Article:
|Released by RKO | Directed By Gregory La Cava
Proof That It’s Pre-Code
- There is kissing in this film. Some damn good kissing.
- A nice car is like a hotel, but better– “You don’t have to register!”
- “You’d look pretty good with a blanket over your head!”
- “Alright, alright, what about free love?!”
“There’s nothing free about my love, Romeo, just you remember that!”
- “I thought you came to college to work your brain.”
“Who cares about brains? I come from a long line of people who work with their hands!”
- “Well, I don’t want to be honorable with you unless it’s absolutely necessary!”
- “Do people still talk about marriage any more?”
“Some of the older people.”
- “Being bright don’t get you nowhere. Just looking dumb.”
- “You’re going to be a swell missionary.”
“What do you mean by that?”
“Well, you arouse my savage instincts!”
- Men demonstrating how great the springs are in their car seats to bemused women.
- Woman follows a guy into the men’s restroom.
- “Betty, you’d be much nicer if you loosened your morals!”
“I’d be more comfortable if you loosened your grip.”
- “Gosh, I can’t wait to hear you shave!”
- Our lead character gets arraigned for statutory rape.
- “Being decent doesn’t get you anywhere!”
Age of Consent: Damn You, Sexy Proletariat. Damn You!
“If you ask me, it’s more important than food or drink. Yessir. More important.”
Attending college apparently hasn’t changed much between 1932 and now. While the students are doing tic-tac-toe during the classroom lectures, the only thing of any importance on everyone’s mind is sex.
Set at ‘State College’ during what must be springtime, Gregory La Cava’s The Age of Consent takes a look at the experience of secondary education back when it was the provincial breeding ground of the rich and the privileged, with emphasis on the ‘breeding’. Our main character (hero is a bit too kind) is Michael, a nice college kid who is over the moon for Betty and looks distressingly a lot like Franchot Tone. When he should be studying, he sees Betty’s giant face starring back at him, smiling. This must be love.
Or something else along those lines. Micheal’s obsession with Betty isn’t on equal footing though. The college braggart, Duke (the one who compares his shiny new car favorably to a hotel), also has his eye on Betty, as well as every other girl on campus, and she’s too polite to say no. That and she thinks that the springs in the seat of his car are too-too divine.
Michael’s complicated love life is met with a dim view by his fraternity brothers as well as his mentor, Professor Wilson. Michael wants Betty to be just his, and he wants all of her. This being the 1930s, the only way to properly capture her virtue involves wedding bells and leaving college, so it’s a delicate negotiation. Since it’s the 30s, again, the difference between their choices are merely their career paths. Parental disappointment, magically, doesn’t even figure in. And while they may lose a few opportunities ditching college, really, they obviously don’t have much to worry about– they had to have gotten their tuition from somewhere.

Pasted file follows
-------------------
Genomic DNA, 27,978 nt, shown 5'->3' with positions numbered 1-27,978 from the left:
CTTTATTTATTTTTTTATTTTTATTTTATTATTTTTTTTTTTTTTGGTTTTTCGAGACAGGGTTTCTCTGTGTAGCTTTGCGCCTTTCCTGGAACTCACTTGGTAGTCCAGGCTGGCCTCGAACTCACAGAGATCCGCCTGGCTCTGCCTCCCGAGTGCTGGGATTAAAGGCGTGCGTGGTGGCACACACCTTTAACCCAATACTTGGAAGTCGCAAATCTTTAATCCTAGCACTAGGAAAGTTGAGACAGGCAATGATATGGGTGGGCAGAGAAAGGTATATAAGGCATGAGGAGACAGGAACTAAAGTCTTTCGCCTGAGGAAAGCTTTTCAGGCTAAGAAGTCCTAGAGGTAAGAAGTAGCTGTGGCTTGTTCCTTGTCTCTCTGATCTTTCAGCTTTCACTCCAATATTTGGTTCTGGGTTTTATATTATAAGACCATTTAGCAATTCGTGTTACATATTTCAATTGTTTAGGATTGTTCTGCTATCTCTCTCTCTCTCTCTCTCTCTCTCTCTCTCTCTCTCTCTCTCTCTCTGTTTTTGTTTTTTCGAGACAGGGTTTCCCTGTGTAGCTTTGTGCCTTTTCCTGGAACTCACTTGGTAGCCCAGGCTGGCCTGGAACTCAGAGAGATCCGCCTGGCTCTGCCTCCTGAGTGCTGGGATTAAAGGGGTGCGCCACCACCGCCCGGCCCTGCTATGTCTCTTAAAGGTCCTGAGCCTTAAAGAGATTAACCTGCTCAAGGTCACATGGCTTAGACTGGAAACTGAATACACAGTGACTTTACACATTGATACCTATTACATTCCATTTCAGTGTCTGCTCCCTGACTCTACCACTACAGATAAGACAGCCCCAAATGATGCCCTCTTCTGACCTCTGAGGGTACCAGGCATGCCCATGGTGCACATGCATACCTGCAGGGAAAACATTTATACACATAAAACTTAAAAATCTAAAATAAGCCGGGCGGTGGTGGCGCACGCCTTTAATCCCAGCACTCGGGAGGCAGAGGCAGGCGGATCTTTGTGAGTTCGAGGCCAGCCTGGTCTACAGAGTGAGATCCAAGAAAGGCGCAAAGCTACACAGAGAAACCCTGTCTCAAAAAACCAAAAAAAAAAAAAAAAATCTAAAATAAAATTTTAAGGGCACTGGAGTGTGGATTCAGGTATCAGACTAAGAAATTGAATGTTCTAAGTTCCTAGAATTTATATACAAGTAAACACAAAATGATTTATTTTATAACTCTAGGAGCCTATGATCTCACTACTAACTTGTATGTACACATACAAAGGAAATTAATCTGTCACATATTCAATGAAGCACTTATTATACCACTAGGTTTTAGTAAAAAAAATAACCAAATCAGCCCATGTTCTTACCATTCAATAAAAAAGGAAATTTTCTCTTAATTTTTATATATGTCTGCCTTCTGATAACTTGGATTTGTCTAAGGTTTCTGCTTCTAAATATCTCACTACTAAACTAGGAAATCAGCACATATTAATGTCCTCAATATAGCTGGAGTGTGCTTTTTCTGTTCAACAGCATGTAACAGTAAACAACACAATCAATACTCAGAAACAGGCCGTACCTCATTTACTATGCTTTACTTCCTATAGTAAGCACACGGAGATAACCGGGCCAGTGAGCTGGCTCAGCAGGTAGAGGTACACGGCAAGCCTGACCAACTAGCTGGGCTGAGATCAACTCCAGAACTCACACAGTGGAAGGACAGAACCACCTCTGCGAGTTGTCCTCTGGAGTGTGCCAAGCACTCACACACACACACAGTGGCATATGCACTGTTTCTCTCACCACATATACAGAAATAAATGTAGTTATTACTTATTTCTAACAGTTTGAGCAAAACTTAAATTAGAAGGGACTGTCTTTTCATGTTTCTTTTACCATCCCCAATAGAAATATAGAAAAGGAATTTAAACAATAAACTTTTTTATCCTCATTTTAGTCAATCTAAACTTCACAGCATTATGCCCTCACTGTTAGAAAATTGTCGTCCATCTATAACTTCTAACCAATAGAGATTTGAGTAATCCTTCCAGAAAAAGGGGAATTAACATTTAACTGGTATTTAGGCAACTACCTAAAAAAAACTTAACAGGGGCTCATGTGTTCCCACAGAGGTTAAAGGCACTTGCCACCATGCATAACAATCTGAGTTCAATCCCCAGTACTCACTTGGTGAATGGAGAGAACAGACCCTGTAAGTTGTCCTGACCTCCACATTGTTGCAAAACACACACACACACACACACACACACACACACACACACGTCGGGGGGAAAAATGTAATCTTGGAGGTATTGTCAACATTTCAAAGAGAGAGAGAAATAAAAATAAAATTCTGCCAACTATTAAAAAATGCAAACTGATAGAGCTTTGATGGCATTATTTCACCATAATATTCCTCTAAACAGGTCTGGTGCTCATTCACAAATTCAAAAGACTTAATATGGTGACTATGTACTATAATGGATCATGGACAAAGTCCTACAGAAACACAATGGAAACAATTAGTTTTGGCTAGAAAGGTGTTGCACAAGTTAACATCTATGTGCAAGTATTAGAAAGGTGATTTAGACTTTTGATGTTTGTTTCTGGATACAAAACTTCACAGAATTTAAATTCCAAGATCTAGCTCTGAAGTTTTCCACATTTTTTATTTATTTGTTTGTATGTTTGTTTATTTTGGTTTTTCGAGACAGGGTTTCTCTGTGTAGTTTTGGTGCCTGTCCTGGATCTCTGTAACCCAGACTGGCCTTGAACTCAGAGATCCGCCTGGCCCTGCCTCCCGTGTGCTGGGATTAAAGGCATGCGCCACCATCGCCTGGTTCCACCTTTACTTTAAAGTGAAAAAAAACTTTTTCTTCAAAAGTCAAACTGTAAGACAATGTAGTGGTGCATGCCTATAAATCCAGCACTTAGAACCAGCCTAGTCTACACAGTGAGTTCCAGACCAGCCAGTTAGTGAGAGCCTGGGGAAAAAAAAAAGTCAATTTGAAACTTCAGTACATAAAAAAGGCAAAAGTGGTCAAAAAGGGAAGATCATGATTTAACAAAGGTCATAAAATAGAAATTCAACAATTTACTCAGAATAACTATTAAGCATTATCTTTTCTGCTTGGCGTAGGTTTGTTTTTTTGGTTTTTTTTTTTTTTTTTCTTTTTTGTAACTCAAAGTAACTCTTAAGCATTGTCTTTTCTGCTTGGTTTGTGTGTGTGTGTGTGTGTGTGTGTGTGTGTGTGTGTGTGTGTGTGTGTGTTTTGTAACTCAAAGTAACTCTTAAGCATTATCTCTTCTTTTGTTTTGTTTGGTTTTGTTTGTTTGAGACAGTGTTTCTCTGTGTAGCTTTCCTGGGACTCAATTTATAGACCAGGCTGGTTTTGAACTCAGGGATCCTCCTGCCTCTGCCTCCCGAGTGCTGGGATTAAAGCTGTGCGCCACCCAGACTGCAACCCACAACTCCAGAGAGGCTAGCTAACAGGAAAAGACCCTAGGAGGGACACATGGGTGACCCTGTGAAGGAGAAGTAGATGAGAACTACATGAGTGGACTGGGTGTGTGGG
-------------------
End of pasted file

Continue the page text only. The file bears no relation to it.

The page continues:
But that only means that hormones are a much larger factor than usual. The sexual discourse is this film is fairly frank for a movie from this time. It’s still shrouded in euphemisms, of course, but it’s equal opportunity. Everyone wants to knock boots, even lonely Professor Wilson who once had a fling with a mathematics teacher. He reeks of regret and frustration, which probably isn’t helping Michael in his attempts to remain chaste and get out with a degree.
Most of the characters in the movie argue for ‘free love’, which, as we adults all know, ain’t free and ain’t ‘love’. But these students’ lack of responsibilities feed into this, as does the sense of competition between one another and, of course, copious consumption of ‘liquid excitement’. Besides the fact that we barely get two minutes in the classroom (in a scene that also includes waking one poor guy up), the film’s dim view of upper education can be fully witnessed when we see a bird perched on a statue of the college’s founder. On his head. Just waiting for that camera to cut away so that it can do its business.
That feeds into the most interesting thing about Age of Consent. It’s not the revelation that college students are and always have been horny, but the movie is really about the relations between those with money to spare in college and those unfortunate ‘townies’ who have to make due. At Michael’s favorite soda shop is a waitress Dora, who is a few years younger than him but very flirtatious. She talks about how half of her time is spent waiting tables, the other half fighting off horny coeds.